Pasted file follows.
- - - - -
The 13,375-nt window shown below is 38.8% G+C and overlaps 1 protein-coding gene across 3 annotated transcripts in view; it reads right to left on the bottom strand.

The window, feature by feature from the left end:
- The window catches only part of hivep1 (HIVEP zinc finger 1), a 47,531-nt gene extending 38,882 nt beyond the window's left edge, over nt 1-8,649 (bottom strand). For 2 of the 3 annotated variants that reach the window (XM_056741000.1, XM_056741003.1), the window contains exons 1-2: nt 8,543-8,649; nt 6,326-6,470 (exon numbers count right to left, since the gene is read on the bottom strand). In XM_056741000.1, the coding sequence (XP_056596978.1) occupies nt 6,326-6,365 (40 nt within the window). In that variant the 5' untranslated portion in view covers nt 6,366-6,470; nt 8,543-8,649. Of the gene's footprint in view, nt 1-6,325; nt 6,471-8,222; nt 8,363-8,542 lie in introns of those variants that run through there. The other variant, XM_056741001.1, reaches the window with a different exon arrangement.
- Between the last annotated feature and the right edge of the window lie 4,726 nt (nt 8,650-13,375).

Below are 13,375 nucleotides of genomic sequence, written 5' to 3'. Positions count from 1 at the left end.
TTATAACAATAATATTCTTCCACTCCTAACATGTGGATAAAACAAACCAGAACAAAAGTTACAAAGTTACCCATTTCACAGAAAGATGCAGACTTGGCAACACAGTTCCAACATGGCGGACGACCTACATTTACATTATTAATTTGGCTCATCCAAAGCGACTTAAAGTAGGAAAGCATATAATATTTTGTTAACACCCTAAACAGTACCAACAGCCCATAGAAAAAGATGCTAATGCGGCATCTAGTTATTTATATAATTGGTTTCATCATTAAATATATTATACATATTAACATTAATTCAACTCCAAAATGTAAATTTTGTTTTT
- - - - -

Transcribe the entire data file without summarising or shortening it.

The 13,375-nt window shown below is 38.8% G+C and overlaps 1 protein-coding gene across 3 annotated transcripts in view; it reads right to left on the bottom strand.

The window, feature by feature from the left end:
- The window catches only part of hivep1 (HIVEP zinc finger 1), a 47,531-nt gene extending 38,882 nt beyond the window's left edge, over nt 1-8,649 (bottom strand). For 2 of the 3 annotated variants that reach the window (XM_056741000.1, XM_056741003.1), the window contains exons 1-2: nt 8,543-8,649; nt 6,326-6,470 (exon numbers count right to left, since the gene is read on the bottom strand). In XM_056741000.1, the coding sequence (XP_056596978.1) occupies nt 6,326-6,365 (40 nt within the window). In that variant the 5' untranslated portion in view covers nt 6,366-6,470; nt 8,543-8,649. Of the gene's footprint in view, nt 1-6,325; nt 6,471-8,222; nt 8,363-8,542 lie in introns of those variants that run through there. The other variant, XM_056741001.1, reaches the window with a different exon arrangement.
- Between the last annotated feature and the right edge of the window lie 4,726 nt (nt 8,650-13,375).

Below are 13,375 nucleotides of genomic sequence, written 5' to 3'. Positions count from 1 at the left end.
TTATAACAATAATATTCTTCCACTCCTAACATGTGGATAAAACAAACCAGAACAAAAGTTACAAAGTTACCCATTTCACAGAAAGATGCAGACTTGGCAACACAGTTCCAACATGGCGGACGACCTACATTTACATTATTAATTTGGCTCATCCAAAGCGACTTAAAGTAGGAAAGCATATAATATTTTGTTAACACCCTAAACAGTACCAACAGCCCATAGAAAAAGATGCTAATGCGGCATCTAGTTATTTATATAATTGGTTTCATCATTAAATATATTATACATATTAACATTAATTCAACTCCAAAATGTAAATTTTGTTTTT